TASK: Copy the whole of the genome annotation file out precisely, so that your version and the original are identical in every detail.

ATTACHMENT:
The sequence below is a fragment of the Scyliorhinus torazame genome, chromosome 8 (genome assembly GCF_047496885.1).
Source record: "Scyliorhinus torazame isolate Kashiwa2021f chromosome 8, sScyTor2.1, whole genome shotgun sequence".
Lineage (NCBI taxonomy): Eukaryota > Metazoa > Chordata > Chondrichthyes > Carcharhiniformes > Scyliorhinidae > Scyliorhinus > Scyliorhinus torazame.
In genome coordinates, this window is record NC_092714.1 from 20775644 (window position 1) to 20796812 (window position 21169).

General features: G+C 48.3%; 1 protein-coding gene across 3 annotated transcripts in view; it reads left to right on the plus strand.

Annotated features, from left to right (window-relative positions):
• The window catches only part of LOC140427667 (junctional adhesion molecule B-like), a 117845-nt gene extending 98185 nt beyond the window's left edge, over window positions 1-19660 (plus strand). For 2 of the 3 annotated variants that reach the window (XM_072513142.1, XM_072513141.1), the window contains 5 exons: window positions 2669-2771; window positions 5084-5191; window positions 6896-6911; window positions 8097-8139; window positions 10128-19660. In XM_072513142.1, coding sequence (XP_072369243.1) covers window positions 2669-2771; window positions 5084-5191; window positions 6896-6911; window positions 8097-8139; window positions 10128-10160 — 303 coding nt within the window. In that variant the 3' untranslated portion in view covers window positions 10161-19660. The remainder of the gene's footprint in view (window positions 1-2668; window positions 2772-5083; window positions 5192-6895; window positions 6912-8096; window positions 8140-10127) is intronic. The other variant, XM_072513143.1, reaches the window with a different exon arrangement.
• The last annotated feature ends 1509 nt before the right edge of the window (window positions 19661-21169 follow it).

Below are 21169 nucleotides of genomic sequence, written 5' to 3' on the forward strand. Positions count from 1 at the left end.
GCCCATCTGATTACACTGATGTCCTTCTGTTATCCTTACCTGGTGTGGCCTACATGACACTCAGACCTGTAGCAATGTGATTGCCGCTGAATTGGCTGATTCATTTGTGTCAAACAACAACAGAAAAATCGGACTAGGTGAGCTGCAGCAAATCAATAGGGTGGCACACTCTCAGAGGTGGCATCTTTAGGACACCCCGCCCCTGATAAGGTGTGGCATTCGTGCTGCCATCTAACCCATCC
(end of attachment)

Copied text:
The sequence below is a fragment of the Scyliorhinus torazame genome, chromosome 8 (genome assembly GCF_047496885.1).
Source record: "Scyliorhinus torazame isolate Kashiwa2021f chromosome 8, sScyTor2.1, whole genome shotgun sequence".
Lineage (NCBI taxonomy): Eukaryota > Metazoa > Chordata > Chondrichthyes > Carcharhiniformes > Scyliorhinidae > Scyliorhinus > Scyliorhinus torazame.
In genome coordinates, this window is record NC_092714.1 from 20775644 (window position 1) to 20796812 (window position 21169).

General features: G+C 48.3%; 1 protein-coding gene across 3 annotated transcripts in view; it reads left to right on the plus strand.

Annotated features, from left to right (window-relative positions):
• The window catches only part of LOC140427667 (junctional adhesion molecule B-like), a 117845-nt gene extending 98185 nt beyond the window's left edge, over window positions 1-19660 (plus strand). For 2 of the 3 annotated variants that reach the window (XM_072513142.1, XM_072513141.1), the window contains 5 exons: window positions 2669-2771; window positions 5084-5191; window positions 6896-6911; window positions 8097-8139; window positions 10128-19660. In XM_072513142.1, coding sequence (XP_072369243.1) covers window positions 2669-2771; window positions 5084-5191; window positions 6896-6911; window positions 8097-8139; window positions 10128-10160 — 303 coding nt within the window. In that variant the 3' untranslated portion in view covers window positions 10161-19660. The remainder of the gene's footprint in view (window positions 1-2668; window positions 2772-5083; window positions 5192-6895; window positions 6912-8096; window positions 8140-10127) is intronic. The other variant, XM_072513143.1, reaches the window with a different exon arrangement.
• The last annotated feature ends 1509 nt before the right edge of the window (window positions 19661-21169 follow it).

Below are 21169 nucleotides of genomic sequence, written 5' to 3' on the forward strand. Positions count from 1 at the left end.
GCCCATCTGATTACACTGATGTCCTTCTGTTATCCTTACCTGGTGTGGCCTACATGACACTCAGACCTGTAGCAATGTGATTGCCGCTGAATTGGCTGATTCATTTGTGTCAAACAACAACAGAAAAATCGGACTAGGTGAGCTGCAGCAAATCAATAGGGTGGCACACTCTCAGAGGTGGCATCTTTAGGACACCCCGCCCCTGATAAGGTGTGGCATTCGTGCTGCCATCTAACCCATCC